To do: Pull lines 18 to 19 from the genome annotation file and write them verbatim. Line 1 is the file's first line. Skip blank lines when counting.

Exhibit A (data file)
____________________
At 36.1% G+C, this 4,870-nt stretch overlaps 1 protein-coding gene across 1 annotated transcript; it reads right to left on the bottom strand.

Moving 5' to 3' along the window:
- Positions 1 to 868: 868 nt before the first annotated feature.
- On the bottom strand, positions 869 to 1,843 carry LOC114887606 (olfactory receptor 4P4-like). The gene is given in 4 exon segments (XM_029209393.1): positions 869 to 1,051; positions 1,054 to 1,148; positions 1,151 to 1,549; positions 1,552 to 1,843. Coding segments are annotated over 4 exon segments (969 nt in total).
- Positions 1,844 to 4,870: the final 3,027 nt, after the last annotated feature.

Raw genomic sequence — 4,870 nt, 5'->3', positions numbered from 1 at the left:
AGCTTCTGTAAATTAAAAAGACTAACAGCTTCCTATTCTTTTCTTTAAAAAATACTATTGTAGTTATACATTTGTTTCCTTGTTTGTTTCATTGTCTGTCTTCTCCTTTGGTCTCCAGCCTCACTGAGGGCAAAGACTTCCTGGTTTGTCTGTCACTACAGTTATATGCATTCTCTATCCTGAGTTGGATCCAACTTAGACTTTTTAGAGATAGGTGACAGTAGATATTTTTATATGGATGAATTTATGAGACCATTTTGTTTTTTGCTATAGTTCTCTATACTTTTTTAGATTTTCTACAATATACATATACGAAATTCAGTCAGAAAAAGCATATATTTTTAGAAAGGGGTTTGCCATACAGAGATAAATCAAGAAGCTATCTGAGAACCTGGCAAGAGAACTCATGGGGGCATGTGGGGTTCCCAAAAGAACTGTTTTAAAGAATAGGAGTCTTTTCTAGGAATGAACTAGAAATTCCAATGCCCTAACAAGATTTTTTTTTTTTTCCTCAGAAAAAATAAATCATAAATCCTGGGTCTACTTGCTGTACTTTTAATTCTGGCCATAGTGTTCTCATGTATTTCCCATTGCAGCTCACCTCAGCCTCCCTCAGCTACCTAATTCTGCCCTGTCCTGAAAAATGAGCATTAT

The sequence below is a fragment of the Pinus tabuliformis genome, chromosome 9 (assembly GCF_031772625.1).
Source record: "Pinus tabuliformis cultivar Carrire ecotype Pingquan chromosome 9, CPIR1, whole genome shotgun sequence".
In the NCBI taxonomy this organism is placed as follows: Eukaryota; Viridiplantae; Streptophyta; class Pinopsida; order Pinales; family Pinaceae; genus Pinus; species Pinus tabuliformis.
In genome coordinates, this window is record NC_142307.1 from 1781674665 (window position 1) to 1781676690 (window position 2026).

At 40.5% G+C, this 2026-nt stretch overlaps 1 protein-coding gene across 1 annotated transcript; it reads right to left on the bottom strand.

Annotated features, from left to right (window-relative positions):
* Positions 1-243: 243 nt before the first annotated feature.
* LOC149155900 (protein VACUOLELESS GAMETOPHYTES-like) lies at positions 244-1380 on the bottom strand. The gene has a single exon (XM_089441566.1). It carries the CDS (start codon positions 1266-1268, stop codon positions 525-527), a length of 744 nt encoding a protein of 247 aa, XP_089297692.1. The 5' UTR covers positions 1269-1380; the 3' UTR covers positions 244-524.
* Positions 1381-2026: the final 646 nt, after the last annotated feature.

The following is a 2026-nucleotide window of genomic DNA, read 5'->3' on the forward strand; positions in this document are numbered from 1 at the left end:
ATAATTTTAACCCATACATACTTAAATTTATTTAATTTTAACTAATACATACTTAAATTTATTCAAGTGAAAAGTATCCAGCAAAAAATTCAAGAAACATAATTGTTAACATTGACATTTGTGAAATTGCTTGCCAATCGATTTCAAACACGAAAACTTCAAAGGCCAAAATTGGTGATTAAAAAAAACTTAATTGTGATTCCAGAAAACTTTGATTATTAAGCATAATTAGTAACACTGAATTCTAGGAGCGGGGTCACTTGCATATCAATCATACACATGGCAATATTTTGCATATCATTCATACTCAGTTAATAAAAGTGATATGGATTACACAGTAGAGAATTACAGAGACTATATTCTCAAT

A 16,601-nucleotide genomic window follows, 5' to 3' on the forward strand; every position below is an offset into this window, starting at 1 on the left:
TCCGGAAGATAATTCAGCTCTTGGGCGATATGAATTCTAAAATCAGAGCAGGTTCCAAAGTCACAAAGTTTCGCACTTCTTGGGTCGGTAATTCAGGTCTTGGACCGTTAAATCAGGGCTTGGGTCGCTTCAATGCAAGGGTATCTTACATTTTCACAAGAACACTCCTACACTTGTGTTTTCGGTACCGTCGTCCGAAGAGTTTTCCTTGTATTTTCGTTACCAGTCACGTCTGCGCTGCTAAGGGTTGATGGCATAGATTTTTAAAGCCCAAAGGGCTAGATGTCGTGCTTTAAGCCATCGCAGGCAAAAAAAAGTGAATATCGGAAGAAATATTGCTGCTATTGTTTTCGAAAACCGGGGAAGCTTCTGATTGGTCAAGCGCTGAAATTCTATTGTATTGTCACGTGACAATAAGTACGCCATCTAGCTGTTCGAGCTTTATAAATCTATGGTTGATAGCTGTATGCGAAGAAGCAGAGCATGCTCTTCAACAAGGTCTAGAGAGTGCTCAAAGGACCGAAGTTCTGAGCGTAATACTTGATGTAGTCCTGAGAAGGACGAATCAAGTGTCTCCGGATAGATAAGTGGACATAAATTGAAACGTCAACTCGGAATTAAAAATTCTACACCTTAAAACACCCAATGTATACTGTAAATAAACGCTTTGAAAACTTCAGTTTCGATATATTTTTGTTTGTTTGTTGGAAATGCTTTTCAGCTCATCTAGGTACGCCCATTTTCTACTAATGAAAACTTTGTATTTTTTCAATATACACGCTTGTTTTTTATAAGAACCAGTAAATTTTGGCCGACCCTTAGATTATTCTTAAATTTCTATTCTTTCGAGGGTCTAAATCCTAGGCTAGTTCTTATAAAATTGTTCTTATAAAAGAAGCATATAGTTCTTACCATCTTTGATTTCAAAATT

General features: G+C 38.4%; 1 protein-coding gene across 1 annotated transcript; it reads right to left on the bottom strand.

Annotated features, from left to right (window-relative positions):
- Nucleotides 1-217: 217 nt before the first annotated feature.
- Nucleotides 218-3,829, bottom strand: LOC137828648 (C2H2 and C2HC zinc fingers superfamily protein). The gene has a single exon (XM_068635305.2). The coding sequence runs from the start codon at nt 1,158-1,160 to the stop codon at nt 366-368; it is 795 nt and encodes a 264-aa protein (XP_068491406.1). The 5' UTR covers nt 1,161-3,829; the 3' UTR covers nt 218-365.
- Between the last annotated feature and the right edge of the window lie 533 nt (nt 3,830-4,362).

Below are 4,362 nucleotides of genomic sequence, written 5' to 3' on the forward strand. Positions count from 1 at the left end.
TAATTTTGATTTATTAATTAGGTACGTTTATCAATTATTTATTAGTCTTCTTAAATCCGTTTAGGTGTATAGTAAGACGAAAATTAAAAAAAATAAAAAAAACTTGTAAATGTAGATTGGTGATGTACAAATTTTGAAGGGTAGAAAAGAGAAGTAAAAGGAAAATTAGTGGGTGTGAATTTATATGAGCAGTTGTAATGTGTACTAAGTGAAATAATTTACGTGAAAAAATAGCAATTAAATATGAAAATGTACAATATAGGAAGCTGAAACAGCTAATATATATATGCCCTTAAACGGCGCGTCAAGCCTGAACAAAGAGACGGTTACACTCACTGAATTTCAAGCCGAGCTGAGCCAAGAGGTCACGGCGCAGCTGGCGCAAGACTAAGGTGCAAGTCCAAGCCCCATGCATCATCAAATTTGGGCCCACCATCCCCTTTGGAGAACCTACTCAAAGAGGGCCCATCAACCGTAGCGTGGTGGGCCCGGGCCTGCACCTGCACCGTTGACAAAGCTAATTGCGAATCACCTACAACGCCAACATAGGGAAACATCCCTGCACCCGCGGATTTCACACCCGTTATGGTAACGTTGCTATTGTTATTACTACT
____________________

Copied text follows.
ATAATTTTAACCCATACATACTTAAATTTATTTAATTTTAACTAATACATACTTAAATTTATTCAAGTGAAAAGTATCCAGCAAAAAATTCAAGAAACATAATTGTTAACATTGACATTTGTGAAATTGCTTGCCAATCGATTTCAAACACGAAAACTTCAAAGGCCAAAATTGGTGATTAAAAAAAACTTAATTGTGATTCCAGAAAACTTTGATTATTAAGCATAATTAGTAACACTGAATTCTAGGAGCGGGGTCACTTGCATATCAATCATACACATGGCAATATTTTGCATATCATTCATACTCAGTTAATAAAAGTGATATGGATTACACAGTAGAGAATTACAGAGACTATATTCTCAAT

A 16,601-nucleotide genomic window follows, 5' to 3' on the forward strand; every position below is an offset into this window, starting at 1 on the left: